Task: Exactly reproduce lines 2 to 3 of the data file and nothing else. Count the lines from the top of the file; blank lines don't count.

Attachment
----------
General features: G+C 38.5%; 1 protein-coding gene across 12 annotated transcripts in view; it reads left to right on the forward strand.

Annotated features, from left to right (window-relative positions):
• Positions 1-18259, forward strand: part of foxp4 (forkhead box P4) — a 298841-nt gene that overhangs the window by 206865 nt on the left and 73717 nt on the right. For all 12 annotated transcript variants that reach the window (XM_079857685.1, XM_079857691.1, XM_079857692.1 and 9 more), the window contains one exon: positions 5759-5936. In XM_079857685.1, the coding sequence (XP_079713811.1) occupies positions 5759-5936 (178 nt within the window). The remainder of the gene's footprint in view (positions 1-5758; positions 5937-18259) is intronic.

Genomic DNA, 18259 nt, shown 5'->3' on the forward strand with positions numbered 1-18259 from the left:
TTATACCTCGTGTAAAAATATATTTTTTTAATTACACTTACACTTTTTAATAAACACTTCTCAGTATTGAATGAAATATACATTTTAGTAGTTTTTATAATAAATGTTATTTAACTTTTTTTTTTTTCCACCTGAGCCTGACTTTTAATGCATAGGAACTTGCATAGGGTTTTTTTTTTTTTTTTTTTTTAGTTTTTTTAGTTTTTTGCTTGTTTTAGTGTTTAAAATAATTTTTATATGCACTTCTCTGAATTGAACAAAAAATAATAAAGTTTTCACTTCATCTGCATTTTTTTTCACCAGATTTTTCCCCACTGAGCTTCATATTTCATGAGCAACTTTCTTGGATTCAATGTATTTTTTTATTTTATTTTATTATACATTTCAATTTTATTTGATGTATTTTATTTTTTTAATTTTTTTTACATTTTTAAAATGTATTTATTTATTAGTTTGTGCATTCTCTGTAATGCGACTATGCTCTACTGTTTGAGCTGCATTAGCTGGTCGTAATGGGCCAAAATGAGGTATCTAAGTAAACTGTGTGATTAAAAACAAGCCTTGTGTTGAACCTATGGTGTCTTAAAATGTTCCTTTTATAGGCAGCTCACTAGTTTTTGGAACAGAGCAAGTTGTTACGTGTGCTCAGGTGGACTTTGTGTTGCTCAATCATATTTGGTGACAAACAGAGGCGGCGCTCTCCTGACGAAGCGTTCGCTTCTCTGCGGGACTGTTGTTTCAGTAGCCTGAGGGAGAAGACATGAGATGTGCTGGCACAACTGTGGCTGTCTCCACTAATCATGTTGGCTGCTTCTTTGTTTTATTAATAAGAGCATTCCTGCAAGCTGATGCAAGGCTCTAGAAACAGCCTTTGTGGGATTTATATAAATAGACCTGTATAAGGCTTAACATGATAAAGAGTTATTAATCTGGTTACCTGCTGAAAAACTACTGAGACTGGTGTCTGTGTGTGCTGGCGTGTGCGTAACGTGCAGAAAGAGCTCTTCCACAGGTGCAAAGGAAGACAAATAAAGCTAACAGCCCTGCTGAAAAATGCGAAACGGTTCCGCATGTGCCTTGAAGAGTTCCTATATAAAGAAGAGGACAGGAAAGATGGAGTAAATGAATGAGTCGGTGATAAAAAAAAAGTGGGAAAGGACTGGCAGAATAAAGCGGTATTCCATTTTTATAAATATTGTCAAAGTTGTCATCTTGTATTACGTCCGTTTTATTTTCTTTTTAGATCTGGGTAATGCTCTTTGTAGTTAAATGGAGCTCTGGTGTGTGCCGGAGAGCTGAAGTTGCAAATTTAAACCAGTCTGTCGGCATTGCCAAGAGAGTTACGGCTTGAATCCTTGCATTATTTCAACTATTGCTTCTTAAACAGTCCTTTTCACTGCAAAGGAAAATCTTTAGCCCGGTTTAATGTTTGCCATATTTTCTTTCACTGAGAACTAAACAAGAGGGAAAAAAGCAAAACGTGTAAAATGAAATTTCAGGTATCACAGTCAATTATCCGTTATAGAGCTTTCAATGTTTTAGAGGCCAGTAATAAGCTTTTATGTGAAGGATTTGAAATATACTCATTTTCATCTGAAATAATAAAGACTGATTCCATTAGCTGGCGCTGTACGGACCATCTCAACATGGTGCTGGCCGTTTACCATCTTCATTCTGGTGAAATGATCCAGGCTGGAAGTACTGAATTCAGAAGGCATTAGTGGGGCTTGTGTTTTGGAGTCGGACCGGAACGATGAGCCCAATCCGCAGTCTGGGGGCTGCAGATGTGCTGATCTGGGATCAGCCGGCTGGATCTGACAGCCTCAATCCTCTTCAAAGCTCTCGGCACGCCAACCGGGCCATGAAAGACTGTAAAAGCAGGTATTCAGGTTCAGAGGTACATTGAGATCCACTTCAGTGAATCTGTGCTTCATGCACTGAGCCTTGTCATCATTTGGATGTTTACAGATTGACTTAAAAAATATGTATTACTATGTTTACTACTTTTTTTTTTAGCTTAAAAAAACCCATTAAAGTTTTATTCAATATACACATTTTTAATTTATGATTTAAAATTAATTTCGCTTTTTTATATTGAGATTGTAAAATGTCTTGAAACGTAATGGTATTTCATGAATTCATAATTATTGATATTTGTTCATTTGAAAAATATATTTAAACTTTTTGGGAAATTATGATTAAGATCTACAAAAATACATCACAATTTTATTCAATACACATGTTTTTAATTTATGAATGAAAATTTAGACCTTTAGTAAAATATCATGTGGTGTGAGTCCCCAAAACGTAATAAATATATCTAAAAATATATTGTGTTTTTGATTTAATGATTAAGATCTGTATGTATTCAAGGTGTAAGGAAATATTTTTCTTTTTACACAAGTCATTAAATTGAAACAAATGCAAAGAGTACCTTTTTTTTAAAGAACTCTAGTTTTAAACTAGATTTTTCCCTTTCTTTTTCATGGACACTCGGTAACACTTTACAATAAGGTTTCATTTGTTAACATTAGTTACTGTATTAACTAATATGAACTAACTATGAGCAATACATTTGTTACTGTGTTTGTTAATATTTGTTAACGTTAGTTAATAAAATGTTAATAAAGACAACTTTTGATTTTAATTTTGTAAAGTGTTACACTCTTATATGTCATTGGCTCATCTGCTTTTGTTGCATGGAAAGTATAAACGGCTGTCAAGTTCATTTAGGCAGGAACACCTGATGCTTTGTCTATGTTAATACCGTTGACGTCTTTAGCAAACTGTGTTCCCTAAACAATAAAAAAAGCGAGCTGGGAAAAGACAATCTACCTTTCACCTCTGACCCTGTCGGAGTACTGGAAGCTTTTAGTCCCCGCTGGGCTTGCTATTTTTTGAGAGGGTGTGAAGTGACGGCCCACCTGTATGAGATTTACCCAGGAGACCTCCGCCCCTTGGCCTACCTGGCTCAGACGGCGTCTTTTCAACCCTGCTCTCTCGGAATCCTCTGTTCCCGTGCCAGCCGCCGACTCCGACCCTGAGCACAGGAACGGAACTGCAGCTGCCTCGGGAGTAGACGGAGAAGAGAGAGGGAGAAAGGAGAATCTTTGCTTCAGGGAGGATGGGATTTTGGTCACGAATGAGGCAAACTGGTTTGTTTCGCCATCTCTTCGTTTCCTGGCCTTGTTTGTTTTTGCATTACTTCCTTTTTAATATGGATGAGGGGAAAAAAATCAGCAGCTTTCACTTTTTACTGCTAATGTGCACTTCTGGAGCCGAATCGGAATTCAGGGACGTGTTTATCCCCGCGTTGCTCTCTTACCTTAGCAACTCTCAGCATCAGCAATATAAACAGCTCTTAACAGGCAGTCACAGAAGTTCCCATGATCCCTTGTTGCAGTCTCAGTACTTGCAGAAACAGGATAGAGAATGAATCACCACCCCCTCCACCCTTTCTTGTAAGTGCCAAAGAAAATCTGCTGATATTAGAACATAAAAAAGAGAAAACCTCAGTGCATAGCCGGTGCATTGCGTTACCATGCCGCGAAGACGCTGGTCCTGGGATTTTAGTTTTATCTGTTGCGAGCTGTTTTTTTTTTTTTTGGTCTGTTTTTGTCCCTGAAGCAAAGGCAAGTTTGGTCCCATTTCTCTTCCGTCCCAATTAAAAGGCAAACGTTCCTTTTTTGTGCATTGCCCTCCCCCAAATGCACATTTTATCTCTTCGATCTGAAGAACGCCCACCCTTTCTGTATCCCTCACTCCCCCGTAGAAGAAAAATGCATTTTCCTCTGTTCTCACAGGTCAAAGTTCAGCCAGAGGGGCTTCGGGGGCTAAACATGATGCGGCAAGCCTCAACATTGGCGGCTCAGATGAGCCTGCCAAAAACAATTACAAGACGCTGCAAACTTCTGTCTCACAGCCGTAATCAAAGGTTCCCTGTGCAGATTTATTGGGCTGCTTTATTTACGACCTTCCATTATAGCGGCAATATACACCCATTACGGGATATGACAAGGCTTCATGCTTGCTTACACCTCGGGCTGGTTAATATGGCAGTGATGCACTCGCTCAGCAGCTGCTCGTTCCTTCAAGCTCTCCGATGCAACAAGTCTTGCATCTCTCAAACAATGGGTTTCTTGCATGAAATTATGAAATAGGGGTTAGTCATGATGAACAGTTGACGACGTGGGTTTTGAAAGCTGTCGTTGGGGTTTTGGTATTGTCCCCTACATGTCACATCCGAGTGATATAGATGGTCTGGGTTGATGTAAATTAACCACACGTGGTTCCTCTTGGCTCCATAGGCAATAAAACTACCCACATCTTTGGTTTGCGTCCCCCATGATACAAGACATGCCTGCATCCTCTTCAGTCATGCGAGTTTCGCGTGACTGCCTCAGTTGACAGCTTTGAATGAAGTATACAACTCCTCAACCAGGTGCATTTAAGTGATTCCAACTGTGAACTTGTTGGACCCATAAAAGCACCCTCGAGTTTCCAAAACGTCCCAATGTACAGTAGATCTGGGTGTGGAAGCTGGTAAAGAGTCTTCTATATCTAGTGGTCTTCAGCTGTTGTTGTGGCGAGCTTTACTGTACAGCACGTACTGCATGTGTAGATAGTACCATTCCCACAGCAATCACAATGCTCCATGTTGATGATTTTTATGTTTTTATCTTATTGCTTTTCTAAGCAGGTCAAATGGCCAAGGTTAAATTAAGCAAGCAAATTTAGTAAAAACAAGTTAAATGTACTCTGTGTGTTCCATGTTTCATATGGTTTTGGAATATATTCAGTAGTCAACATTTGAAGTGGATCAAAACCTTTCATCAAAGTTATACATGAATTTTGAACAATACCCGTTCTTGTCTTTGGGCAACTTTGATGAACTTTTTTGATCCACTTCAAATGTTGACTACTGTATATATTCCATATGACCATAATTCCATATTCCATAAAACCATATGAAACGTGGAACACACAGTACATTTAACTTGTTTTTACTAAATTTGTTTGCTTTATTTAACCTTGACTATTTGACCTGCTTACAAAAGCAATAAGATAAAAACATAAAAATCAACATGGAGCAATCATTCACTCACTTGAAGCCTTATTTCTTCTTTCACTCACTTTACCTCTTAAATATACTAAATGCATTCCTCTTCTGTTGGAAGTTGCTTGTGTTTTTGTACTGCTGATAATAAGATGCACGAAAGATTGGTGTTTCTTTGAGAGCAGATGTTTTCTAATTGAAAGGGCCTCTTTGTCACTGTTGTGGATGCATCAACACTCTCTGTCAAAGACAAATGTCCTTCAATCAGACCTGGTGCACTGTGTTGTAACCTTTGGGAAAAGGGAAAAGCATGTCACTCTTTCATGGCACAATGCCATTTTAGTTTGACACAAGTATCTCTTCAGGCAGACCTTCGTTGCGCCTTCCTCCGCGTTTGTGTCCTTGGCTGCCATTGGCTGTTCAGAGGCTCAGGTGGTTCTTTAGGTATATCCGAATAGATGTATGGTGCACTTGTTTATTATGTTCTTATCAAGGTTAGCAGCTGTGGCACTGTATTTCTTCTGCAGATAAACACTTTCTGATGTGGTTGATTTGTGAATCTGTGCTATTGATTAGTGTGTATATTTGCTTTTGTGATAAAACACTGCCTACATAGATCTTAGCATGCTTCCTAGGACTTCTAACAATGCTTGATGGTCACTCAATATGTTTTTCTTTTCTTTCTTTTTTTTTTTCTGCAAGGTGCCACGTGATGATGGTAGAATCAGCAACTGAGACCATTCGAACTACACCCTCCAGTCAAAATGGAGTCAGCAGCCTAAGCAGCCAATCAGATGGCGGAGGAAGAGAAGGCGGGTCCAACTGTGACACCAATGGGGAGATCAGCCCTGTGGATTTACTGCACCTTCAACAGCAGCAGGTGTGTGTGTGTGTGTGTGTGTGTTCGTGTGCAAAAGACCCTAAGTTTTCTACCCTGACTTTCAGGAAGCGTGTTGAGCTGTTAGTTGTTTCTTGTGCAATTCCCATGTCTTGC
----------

Annotated features, from left to right (window-relative positions):
• Positions 1-18259, forward strand: part of foxp4 (forkhead box P4) — a 298841-nt gene that overhangs the window by 206865 nt on the left and 73717 nt on the right. For all 12 annotated transcript variants that reach the window (XM_079857685.1, XM_079857691.1, XM_079857692.1 and 9 more), the window contains one exon: positions 5759-5936. In XM_079857685.1, the coding sequence (XP_079713811.1) occupies positions 5759-5936 (178 nt within the window). The remainder of the gene's footprint in view (positions 1-5758; positions 5937-18259) is intronic.